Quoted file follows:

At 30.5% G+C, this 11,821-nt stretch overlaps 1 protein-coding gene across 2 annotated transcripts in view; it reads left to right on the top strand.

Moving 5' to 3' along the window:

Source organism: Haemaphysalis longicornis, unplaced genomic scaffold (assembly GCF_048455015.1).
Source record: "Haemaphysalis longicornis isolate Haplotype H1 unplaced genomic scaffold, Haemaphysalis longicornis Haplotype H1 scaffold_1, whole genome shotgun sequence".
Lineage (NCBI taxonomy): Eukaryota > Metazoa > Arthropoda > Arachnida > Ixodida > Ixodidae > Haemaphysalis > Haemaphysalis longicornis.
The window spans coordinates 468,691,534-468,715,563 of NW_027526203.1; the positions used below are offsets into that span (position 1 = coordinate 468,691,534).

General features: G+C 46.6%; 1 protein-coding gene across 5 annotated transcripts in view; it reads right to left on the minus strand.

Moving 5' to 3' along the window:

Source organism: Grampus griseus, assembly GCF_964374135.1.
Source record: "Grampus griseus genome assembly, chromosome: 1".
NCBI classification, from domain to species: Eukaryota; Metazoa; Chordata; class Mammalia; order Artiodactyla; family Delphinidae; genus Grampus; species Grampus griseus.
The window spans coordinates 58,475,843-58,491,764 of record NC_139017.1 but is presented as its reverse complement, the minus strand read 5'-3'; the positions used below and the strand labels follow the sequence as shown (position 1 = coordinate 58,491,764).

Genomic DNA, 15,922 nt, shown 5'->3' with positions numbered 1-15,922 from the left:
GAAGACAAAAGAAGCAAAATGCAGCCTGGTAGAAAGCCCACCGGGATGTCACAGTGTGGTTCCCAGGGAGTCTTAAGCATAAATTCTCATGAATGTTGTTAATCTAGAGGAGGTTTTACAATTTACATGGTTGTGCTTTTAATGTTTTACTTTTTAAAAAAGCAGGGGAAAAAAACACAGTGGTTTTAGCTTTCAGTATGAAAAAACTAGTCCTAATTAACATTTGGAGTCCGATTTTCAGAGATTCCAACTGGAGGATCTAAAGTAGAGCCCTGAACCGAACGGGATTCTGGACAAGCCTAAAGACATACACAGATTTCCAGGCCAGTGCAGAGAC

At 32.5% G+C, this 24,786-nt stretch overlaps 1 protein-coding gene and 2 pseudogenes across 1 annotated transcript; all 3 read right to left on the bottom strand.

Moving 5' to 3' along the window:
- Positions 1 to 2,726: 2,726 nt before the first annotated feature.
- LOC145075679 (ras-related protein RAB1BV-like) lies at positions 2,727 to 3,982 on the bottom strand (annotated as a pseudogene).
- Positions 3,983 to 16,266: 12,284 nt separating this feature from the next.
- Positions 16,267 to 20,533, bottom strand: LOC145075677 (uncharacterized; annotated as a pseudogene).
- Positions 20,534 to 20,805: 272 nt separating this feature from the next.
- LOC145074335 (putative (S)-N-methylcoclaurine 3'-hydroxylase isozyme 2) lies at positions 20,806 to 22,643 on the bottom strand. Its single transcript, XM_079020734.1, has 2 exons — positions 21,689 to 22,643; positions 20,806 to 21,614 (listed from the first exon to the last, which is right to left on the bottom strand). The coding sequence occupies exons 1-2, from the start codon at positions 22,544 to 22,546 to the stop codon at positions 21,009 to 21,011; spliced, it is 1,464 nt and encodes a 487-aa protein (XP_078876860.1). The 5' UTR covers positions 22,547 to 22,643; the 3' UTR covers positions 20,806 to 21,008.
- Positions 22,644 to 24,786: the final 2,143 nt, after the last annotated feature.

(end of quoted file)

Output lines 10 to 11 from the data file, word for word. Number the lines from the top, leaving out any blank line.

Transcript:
Source record: "Grampus griseus genome assembly, chromosome: 1".
NCBI classification, from domain to species: Eukaryota; Metazoa; Chordata; class Mammalia; order Artiodactyla; family Delphinidae; genus Grampus; species Grampus griseus.